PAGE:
Lanthanide ions, found in the 6th period of the periodic table, are characterised by an incomplete 4f shell that is shielded from the effects of the crystal lattice by outer filled shells. Therefore, when a rare earth is mixed into a host lattice in low concentrations it can be treated as a free ion [16]. An example described in Allison and Gillies [2] is that the host material Al2O3 is transparent and non-fluorescent until Cr3+ is added. Luminescent centres are said to be isolated if the dopant concentrations are a few percent [2]. Although this is the case, according to Heyes [16], the host lattice has a profound effect on the thermal response of the phosphor. The influence on the processes of absorption and emission can be explained with the aid of a configurational coordinate diagram (Figure 3). The environment of a luminescent centre is not static and the diagram shows the potential energy curves as a function of a configuration coordinate (deviation from the ion equilibrium distance). Although the model is very simplistic and the shapes of the curves are not parabolic in reality, it shares many features from the Jablonski diagram (Figure 1), and can illustrate several physical phenomena including Stokes Shift. In addition it can also illustrate:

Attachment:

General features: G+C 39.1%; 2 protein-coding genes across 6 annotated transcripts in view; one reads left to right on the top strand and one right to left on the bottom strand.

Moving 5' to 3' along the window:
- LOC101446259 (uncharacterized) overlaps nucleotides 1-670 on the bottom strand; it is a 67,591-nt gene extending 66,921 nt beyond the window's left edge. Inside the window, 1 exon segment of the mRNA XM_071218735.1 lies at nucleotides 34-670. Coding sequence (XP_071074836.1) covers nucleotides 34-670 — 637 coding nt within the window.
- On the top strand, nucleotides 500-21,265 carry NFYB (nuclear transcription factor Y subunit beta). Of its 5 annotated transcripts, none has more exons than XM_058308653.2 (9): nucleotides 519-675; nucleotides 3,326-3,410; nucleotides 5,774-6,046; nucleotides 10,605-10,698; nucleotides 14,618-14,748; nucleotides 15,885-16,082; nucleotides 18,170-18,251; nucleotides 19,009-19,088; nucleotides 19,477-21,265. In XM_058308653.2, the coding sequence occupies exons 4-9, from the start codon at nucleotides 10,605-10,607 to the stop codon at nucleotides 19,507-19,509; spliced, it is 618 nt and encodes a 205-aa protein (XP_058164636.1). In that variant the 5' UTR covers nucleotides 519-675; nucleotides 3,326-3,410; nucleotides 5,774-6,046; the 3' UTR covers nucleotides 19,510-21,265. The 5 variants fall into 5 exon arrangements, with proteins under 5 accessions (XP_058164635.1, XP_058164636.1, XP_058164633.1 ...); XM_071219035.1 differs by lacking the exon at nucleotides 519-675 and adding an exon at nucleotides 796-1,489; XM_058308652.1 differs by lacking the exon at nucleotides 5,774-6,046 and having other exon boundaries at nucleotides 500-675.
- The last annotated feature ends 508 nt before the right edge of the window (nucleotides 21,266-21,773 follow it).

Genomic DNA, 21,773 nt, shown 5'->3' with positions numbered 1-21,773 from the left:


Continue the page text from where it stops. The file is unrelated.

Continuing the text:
• Absorption and emission band widths
  • Understanding of thermal quenching
Like the Jablonski diagram (Figure 1) energy potentials and vibrational energy levels are represented by horizontal lines; similarly, absorption and emission transitions are indicated by vertical lines. After excitation, electrons occupying an upper vibrational level of an excited state (point B) will relax to the ground vibrational level of that state (C) losing energy via the release of phonons [16]. Following radiative emission, the electrons reaching a higher vibrational level of the ground state (D) will further lose energy (phonons) on their return to their ground state equilibrium (A). The difference in excitation and emission energy levels can be seen in the diagram illustrating Stokes Shift.
The Frank-Condon principle states that electronic state transition times are much shorter than vibrational relaxation and therefore assumed to occur in static conditions. Based on this, excitation occurs to vibrationally excited levels of the excited electronic state. According to Royer [19], emissions occur from the lowest vibrational level of the excited state, because relaxation from excited vibrational states is much faster than emission.
According to Heyes [16], at temperatures above 0 K, electrons are distributed over different vibrational levels according to the Boltzmann's law.
n excited = n ground ( - Δ E kT )
where ‘n’ is the electron population at a given state; ‘E’ is the energy difference between these states; ‘k’ is the Boltzmann constant and ‘T’ is the temperature.